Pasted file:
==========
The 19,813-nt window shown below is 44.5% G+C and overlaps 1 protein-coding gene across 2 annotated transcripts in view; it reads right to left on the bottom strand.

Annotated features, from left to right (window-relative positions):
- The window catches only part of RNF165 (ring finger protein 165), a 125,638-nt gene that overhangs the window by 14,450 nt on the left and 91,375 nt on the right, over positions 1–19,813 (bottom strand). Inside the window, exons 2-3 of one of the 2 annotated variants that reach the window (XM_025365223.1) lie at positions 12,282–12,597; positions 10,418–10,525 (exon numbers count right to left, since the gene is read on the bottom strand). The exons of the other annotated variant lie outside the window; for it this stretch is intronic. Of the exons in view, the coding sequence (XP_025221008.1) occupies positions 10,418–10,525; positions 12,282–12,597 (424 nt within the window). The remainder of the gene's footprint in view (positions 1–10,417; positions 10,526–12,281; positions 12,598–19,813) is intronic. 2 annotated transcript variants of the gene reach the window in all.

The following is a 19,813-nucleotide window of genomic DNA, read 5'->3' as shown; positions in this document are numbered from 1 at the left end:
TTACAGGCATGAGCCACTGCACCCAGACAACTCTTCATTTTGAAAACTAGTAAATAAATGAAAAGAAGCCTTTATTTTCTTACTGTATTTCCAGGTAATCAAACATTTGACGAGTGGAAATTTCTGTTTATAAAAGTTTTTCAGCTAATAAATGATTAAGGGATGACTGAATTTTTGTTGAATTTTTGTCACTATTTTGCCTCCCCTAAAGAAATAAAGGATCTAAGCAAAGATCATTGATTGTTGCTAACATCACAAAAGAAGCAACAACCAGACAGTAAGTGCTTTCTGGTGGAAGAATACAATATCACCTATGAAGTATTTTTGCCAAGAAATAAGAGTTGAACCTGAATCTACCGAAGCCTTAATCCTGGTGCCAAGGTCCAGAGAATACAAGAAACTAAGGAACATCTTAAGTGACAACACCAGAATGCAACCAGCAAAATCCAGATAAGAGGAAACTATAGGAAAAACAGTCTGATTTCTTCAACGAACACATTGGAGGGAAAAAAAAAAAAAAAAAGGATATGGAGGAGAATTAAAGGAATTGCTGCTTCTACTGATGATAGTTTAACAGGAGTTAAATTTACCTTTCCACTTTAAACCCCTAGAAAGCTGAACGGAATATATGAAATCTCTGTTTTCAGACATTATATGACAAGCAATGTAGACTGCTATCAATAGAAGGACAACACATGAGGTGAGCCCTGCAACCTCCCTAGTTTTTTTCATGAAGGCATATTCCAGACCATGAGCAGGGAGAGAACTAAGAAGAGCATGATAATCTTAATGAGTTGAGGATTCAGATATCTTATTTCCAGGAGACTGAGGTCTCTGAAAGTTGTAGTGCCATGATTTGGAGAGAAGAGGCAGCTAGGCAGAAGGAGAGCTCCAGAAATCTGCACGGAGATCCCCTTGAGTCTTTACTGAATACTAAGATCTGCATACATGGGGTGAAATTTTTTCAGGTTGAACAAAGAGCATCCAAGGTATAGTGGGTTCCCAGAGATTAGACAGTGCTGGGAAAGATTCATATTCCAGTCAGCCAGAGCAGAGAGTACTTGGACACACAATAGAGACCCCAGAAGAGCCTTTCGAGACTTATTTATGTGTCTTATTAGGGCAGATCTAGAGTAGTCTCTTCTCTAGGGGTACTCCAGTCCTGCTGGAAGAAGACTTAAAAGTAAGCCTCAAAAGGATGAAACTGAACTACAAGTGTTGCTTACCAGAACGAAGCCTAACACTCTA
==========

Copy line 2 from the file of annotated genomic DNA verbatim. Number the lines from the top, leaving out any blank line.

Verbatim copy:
Annotated features, from left to right (window-relative positions):